HOT DRM, BOOHOO

Rupert (the MP3 player, purchased in May 07) came with a promotion from boohoomusic.ca (corporate names have been changed) – 30 free songs if I joined up, free to keep regardless, and I joined. My 30 free songs consisted of pop stuff. It was easy.

I also purchased and downloaded a bunch of songs direct from artists' sites, Creative Commons stuff (no DRM), and uploaded a bunch of albums (5 or so) from my personal CD collection to Jackson Institute (the computer).

I was travelling (LA, San Diego, train home), ten days away from home. About halfway into the train ride home, most of the music wouldn't play. The message was that Boohoo wouldn't let me play the music unless I did the Jackson Institute - Rupert sync weekly. In effect Boohoo had taken some weird ownership of all the music, which I found quite annoying, so I quit Boohoo as soon as I arrived home.

Led by one of the hipper flatmates, I found eh-music, a site that sells obscure-ish music with no DRM, which I joined. I took out a monthly subscription, and I have been happily downloading obscure-ish, unprotected music from them ever since. I have also been happily uploading music from my personal CD collection, and had 20 or so CDs in the library. 

My eh-music refresh date is the 24th of each month. For my April download I was a bit late, waiting until about the 10th of May. After I downloaded my new songs to Jackson Institute, I hooked up Rupert II (the third of the MP3 players – it's a long story) which sent the message that it had 1.9 GB remaining, and then the sync started. Something glitched and when the image came back the message read that Rupert II had 4.6 GB remaining; somewhere along the way 2.7 GB of files, all music, had gone missing.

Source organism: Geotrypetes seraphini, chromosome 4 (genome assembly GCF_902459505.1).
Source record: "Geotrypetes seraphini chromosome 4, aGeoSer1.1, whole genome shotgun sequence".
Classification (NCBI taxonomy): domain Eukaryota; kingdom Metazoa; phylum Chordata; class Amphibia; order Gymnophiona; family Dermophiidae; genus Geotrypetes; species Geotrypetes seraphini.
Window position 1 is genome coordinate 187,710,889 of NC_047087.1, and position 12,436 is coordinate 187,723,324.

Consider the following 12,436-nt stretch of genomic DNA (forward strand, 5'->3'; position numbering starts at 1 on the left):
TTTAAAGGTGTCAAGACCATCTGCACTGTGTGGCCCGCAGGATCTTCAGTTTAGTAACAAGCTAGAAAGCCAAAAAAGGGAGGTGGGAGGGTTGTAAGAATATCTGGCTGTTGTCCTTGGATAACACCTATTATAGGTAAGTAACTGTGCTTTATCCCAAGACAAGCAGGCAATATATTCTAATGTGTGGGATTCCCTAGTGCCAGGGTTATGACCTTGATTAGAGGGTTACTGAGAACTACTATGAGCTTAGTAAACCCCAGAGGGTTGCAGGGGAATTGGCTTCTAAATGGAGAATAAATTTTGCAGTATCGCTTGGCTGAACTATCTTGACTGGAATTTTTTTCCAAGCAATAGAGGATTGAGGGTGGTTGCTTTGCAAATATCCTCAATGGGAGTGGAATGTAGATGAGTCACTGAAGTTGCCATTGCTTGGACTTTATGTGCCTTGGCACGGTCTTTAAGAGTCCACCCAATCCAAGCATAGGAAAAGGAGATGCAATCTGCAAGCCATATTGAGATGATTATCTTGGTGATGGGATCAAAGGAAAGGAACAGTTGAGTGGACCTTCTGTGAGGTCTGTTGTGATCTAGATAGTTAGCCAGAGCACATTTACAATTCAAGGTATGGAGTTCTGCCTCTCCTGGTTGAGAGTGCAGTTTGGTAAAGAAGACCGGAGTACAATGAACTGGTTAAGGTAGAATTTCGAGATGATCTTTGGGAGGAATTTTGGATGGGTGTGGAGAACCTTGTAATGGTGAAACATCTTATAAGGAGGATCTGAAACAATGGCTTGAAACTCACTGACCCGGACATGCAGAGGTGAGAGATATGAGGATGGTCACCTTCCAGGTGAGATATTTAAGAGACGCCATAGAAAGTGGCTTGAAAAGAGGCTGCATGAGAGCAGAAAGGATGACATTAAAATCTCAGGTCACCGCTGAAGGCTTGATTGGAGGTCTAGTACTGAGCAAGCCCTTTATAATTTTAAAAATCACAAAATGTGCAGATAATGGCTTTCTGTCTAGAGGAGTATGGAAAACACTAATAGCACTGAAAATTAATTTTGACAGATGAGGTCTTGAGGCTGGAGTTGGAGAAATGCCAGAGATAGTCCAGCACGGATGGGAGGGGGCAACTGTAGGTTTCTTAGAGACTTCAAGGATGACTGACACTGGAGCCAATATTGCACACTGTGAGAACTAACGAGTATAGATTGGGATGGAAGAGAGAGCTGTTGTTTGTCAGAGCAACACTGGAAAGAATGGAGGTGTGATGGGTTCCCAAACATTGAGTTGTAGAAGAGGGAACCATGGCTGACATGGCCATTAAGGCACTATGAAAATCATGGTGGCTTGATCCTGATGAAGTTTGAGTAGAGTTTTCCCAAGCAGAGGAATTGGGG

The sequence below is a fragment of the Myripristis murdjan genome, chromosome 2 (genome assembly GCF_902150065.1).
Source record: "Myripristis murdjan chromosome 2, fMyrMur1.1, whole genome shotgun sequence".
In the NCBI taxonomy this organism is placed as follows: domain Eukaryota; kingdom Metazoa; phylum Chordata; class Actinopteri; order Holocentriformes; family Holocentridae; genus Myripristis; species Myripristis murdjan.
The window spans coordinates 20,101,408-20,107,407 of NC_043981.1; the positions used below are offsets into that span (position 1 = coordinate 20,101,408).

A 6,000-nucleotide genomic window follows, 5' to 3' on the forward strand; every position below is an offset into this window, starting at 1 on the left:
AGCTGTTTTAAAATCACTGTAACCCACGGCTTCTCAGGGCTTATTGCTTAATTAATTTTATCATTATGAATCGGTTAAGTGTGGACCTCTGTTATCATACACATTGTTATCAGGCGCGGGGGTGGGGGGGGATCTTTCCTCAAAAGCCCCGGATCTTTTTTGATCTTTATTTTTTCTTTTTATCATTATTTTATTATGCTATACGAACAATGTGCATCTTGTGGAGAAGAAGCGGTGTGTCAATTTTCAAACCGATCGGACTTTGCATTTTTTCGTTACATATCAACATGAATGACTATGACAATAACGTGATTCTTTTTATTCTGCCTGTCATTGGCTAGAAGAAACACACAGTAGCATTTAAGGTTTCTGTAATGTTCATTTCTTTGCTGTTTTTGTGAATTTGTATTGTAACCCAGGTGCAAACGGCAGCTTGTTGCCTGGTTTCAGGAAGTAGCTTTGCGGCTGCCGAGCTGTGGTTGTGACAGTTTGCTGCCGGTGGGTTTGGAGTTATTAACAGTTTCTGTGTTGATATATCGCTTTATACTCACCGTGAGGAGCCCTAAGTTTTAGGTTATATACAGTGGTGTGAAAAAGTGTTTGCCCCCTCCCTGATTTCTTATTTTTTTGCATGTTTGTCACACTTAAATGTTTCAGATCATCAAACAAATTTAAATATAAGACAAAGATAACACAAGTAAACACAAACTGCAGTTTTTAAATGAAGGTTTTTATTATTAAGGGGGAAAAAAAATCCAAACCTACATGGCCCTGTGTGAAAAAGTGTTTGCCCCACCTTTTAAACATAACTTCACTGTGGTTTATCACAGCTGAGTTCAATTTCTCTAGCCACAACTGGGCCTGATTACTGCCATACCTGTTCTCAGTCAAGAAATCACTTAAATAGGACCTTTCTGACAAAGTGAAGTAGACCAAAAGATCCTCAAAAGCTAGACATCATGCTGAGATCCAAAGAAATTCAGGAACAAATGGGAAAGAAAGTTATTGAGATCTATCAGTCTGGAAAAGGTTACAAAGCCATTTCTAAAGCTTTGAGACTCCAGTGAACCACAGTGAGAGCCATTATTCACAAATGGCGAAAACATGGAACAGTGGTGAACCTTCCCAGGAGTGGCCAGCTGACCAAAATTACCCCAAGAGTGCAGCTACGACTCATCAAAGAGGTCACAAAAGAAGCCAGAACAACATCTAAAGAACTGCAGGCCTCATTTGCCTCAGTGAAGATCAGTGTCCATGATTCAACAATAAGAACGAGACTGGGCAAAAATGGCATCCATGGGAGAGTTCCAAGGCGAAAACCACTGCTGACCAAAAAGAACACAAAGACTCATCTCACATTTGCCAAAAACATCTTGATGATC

I checked on Rupert II, and the music that was not from eh-music, that is the Boohoo songs and the uploads from the personal CD collection (20 or so CDs), were gone. I checked Jackson Institute, and they were gone from there too. Somehow, everything that had DRM had disappeared without leaving any traces. It was as though they had never been there.

My first I thought was that I might have deleted the tracks, but when I thought it through I remembered that my memory, though growing weaker, has (historically) been very strong; I can remember conversations verbatim, I can remember what people wore and the circumstances surrounding situations, I can remember birthdates and phone numbers, I can remember a lot of stuff in fine detail. My memory is a bit like a two year old hard drive, normally reliable, but a bit flaky. That said, it's not nearly flaky enough that I could delete 2.7 GB of files, all music, and not recall having done so.

Coincidentally, the hard drive (on the two year old computer) has been misbehaving a bit lately, crashing for no reason (clicking on the inbox in gmail), but it is no Hal 9000 (I have been careful not to download any recordings of "Bicycle Built for Two) and it is not yet misbehaved enough that it could/would selectively delete 2.7 GB of files, all music. So what could have happened to that 2.7 GB of files, all music? 

I suspect boohoomusic.ca came after me on the one year anniversary date and deleted all the music files that had any DRM on them. I can't prove this, but what else might it be?

~ by thiscassandra on Thursday 29 May 2008.

2 Responses to “HOT DRM, BOOHOO”

  1. Start with the assumption that your instinct here is likely the correct one; many DRM schemes self-destruct if they don’t get a “no, it’s okay, really” message from the mother ship at regular intervals. When maintaining a DRM like that ceases to be profitable, woe betide them what purchased something so “protected”.
    That said, there’s no freakin way 30 free songs represents 2.7 GB of content.
    That further said, without knowing the make and model of the MP3 player and the software used to manage the synchronizing, this is difficult to diagnose.

  2. I wasn’t very clear, the 2.7 GB consisted of all the Boohoo stuff and all the uploads from my personal CD collection (20 or so CDs). I have edited the post to better reflect the situation.
    The 30 Boohoo songs was nothing.
    Someone directed me to isohunt. Interesting.

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